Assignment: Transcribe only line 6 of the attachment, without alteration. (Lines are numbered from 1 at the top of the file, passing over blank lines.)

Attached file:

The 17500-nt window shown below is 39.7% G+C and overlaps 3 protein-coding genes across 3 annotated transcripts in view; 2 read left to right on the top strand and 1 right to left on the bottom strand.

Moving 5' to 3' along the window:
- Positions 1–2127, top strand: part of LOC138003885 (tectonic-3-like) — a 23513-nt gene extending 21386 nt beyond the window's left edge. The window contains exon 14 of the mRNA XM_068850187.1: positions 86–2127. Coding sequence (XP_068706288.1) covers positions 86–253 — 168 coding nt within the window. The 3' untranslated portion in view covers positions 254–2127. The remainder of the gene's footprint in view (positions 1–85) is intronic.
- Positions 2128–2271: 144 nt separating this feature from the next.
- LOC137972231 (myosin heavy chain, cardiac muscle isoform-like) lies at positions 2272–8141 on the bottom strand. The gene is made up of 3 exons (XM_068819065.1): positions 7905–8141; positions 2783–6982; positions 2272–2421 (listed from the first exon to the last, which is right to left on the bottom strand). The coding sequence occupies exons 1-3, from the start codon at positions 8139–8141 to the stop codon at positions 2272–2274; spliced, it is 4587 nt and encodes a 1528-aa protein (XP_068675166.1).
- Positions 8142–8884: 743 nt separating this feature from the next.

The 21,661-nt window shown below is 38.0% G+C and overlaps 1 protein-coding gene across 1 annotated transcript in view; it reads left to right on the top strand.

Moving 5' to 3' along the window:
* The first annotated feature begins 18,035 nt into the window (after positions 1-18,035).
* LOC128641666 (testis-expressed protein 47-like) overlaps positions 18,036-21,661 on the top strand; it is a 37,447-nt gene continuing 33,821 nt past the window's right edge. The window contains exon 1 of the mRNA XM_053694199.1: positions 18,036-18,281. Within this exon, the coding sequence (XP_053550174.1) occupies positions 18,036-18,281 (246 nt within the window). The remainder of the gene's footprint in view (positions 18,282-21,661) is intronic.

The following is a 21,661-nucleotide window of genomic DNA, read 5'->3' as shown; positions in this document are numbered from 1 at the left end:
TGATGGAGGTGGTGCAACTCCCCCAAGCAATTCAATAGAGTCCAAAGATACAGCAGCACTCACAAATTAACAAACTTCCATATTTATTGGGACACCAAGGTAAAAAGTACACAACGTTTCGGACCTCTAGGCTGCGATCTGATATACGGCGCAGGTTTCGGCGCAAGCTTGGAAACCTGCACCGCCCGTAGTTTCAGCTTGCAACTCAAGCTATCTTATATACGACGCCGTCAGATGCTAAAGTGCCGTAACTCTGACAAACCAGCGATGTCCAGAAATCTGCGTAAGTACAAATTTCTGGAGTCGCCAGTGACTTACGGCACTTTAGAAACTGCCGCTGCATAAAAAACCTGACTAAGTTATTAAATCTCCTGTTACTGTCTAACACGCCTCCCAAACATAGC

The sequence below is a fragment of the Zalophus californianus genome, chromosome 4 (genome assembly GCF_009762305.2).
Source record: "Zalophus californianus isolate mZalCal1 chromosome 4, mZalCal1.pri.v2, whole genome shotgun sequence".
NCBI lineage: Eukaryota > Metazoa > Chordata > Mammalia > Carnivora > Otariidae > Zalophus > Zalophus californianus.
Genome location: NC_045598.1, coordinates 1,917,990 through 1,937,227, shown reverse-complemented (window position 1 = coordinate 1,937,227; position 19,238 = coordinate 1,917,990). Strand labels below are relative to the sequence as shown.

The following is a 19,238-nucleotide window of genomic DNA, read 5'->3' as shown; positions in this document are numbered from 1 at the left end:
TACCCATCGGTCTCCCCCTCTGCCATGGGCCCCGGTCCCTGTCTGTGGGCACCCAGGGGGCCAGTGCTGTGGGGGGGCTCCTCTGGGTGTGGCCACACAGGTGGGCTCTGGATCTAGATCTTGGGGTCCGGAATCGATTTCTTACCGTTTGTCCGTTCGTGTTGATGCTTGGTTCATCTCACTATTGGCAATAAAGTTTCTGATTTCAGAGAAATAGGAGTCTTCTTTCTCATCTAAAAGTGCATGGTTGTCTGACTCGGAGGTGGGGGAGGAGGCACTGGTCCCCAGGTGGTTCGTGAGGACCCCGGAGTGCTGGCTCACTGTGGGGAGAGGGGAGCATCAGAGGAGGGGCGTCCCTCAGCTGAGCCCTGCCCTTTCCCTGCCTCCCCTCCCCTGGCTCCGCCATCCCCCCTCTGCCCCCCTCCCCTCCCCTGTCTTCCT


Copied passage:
- Positions 8142–8884: 743 nt separating this feature from the next.